When it comes to immigration the public don’t believe the government, they don’t believe the media, and they don’t believe academics either. No, this isn’t a surprise, but it does pose a problem if you want to have a level-headed debate about migration in the UK. This was one of the conclusions of a very thought-provoking seminar I went to at the Institute for Public Policy Research this morning, which presented some of the initial findings from research they had carried out through public debates on migration held in the Midlands. Many of their results were intuitive, but do pose challenges for the approach that the Government has been taking thus far.
Much of the current approach from progressives has relied on trying to bust the myths peddled by the tabloids, Migration Watch and the BNP, among others, but it just bounces off people, the ippr found. There is just too much distrust of statistics; no matter how bona fide and no matter how grand the organisation promoting them, the public just isn’t going to believe them. This isn’t about ceding the ground to anti-immigrant arguments, but accepting that if we are going to make a progressive case for migration, simply bashing people with the facts isn’t going to win it.
Another suggestion from the seminar was that politicians need to stop making policy announcements about migration. It doesn’t convince people that the mandarins have got immigration under control. If anything it suggests that there’s a bigger problem than they’re admitting and it reinforces the sense that the system isn’t working.
Instead, politicians need to do a very counter-intuitive thing for them, and simply create the space for a debate about migration. The members of the public who attended the ippr’s sessions were thankful for having been allowed to speak out on an issue which they had hitherto thought was a taboo subject. It may make uncomfortable listening for progressives, but when presented with a series of statements at the end of the meetings, nearly all of the groups were far more moderate about what they thought about migration than might have been expected.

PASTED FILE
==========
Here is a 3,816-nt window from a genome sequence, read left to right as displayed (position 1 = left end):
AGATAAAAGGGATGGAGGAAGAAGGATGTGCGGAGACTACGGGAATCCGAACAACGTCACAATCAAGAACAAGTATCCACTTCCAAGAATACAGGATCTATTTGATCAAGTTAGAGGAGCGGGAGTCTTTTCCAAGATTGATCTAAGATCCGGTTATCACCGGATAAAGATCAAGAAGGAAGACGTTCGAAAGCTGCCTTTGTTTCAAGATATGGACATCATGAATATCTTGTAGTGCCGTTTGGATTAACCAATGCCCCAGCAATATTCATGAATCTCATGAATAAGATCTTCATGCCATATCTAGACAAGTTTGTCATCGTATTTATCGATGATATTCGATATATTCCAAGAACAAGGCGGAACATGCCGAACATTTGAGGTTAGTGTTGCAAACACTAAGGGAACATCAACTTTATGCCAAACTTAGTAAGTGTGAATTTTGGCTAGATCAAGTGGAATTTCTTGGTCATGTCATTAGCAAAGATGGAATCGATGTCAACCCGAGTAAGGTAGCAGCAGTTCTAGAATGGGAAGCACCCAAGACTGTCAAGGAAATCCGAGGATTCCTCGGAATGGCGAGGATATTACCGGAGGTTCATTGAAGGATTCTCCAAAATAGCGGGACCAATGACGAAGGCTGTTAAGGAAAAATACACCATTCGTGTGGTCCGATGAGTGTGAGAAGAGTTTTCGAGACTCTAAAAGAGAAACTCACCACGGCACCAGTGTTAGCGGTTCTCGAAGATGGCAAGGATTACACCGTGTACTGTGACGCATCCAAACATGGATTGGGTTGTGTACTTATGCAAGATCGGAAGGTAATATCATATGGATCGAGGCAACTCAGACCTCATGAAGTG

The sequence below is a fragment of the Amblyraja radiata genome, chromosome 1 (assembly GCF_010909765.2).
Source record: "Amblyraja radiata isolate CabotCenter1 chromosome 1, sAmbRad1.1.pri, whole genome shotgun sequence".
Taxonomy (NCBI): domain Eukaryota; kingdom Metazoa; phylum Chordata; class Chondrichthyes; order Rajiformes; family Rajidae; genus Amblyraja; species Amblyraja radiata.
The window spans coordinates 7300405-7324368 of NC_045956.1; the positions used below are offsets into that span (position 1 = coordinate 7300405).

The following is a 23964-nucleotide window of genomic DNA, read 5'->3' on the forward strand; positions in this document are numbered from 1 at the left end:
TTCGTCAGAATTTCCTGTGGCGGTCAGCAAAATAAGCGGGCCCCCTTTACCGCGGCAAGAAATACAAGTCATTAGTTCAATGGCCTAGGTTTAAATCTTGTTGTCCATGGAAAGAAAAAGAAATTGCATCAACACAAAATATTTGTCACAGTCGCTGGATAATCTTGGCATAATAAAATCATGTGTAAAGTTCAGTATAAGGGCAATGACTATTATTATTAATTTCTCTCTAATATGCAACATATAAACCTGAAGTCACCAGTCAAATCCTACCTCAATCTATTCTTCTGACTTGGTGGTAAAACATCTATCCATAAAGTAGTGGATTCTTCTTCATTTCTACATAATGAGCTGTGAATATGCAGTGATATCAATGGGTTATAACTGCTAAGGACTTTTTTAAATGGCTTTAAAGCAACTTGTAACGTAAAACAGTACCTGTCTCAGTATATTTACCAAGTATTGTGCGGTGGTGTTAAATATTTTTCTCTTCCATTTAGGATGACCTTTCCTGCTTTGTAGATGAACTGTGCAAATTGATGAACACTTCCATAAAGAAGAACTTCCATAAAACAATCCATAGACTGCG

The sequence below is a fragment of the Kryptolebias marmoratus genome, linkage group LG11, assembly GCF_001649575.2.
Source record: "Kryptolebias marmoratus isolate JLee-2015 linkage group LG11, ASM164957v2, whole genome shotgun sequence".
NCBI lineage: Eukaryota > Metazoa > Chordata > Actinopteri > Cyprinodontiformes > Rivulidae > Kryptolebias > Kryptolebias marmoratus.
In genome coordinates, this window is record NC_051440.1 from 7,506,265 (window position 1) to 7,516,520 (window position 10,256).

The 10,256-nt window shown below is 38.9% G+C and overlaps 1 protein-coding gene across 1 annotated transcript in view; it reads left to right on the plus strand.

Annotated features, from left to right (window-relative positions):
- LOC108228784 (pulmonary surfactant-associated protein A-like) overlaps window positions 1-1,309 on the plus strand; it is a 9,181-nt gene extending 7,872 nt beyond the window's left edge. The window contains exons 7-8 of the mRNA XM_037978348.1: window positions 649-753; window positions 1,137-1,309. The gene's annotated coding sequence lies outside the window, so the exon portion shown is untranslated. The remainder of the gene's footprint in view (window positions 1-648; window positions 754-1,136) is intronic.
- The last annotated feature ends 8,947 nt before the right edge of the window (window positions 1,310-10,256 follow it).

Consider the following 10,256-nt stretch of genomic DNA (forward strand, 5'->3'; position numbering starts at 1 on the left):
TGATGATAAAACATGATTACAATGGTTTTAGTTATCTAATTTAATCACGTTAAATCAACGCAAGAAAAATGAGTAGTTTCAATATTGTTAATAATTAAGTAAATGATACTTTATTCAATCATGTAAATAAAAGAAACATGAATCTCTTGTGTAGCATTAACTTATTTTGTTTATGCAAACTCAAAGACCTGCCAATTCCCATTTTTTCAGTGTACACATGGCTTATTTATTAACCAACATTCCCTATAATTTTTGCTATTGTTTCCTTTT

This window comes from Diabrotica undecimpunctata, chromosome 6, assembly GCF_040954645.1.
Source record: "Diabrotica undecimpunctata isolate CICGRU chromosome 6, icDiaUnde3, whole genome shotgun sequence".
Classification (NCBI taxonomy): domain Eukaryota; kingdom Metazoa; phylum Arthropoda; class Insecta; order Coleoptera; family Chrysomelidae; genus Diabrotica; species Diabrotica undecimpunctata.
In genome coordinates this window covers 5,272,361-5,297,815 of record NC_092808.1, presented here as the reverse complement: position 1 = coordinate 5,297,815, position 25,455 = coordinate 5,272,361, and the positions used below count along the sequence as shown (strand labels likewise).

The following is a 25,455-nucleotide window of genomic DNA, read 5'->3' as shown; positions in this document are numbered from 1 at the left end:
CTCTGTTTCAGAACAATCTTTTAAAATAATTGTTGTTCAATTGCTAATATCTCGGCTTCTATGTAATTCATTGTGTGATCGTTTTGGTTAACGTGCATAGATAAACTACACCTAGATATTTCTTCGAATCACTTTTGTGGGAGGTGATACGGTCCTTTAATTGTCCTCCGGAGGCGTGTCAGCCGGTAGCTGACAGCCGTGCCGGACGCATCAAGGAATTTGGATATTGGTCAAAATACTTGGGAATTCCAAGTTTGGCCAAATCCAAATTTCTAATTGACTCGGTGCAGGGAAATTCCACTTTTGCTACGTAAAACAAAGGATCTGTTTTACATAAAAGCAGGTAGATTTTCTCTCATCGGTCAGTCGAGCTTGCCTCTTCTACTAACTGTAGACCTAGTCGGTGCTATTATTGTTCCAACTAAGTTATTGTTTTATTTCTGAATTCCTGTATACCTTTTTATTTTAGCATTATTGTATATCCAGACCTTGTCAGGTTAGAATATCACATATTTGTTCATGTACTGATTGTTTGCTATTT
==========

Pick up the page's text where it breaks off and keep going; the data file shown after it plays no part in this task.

The researchers found that once people had had the opportunity to get their worries off their chest and think through the issues, they were much more prepared to support the idea that migrants do contribute to the economy and that closing the borders wouldn’t necessarily be a good thing. This isn’t surprising either, but it does suggest that politicians need to face their public and instead of lecturing them about how migration is good (or bad) for them, they need to talk them through the process, take their concerns seriously and show that migrants can be a useful part of the community.
Finally, there was a feeling that politicians need to get beyond defensive messages on migration – i.e. we’re deporting failed asylum seekers, we’re forcing migrants to pay extra for public services, etc. – and focus on the benefits of migration which people understand: the huge contribution nurses, doctors, receptionists and cleaners make to the NHS, for example.
Discussing values such as fairness is important too – people in the ippr’s meetings were prepared to accept that if migrants work and pay tax they are contributing to society and deserve a fair deal. Similarly, as long as British people are given a fair chance to work and employment laws such as the minimum wage are upheld, the public are more willing to accept migrant labour than might be otherwise thought.
There is much misinformation, scaremongering and anxiety about migration in the UK, but progressives have achieved very little to solve any of these problems so far. Opening the debate to everyone and being more honest about the choices we face as a country is a no-brainer, even if it might be hard for politicians to swallow.